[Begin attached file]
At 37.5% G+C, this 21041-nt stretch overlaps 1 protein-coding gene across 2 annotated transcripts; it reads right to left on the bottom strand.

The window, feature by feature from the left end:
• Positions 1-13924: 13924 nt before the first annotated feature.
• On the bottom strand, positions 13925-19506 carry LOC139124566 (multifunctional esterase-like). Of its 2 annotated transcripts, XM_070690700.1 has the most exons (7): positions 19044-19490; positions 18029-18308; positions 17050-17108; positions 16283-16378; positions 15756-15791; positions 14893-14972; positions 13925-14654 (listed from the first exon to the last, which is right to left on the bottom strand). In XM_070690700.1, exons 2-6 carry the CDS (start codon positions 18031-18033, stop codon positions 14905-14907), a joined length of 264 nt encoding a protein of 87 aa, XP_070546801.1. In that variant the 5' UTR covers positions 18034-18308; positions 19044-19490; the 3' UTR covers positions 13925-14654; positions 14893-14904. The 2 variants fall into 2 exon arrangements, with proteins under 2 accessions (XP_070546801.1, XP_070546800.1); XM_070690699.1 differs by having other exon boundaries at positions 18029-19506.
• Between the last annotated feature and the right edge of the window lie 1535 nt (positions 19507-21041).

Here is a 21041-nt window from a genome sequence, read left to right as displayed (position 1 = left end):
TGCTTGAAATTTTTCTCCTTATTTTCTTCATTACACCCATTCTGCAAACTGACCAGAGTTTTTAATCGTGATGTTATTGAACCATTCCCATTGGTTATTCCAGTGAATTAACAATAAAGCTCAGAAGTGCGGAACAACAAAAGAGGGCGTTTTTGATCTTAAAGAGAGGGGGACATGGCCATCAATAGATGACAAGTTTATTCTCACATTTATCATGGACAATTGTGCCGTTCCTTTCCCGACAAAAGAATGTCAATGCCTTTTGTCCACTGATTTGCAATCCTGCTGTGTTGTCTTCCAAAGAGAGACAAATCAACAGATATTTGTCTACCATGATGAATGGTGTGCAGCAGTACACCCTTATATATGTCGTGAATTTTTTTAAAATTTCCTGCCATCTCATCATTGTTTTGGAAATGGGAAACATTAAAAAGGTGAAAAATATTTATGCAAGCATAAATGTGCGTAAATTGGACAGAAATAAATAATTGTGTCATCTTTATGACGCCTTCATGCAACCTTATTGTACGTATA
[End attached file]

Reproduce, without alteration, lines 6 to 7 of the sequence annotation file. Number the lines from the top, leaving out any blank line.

Here is a 21041-nt window from a genome sequence, read left to right as displayed (position 1 = left end):
TGCTTGAAATTTTTCTCCTTATTTTCTTCATTACACCCATTCTGCAAACTGACCAGAGTTTTTAATCGTGATGTTATTGAACCATTCCCATTGGTTATTCCAGTGAATTAACAATAAAGCTCAGAAGTGCGGAACAACAAAAGAGGGCGTTTTTGATCTTAAAGAGAGGGGGACATGGCCATCAATAGATGACAAGTTTATTCTCACATTTATCATGGACAATTGTGCCGTTCCTTTCCCGACAAAAGAATGTCAATGCCTTTTGTCCACTGATTTGCAATCCTGCTGTGTTGTCTTCCAAAGAGAGACAAATCAACAGATATTTGTCTACCATGATGAATGGTGTGCAGCAGTACACCCTTATATATGTCGTGAATTTTTTTAAAATTTCCTGCCATCTCATCATTGTTTTGGAAATGGGAAACATTAAAAAGGTGAAAAATATTTATGCAAGCATAAATGTGCGTAAATTGGACAGAAATAAATAATTGTGTCATCTTTATGACGCCTTCATGCAACCTTATTGTACGTATA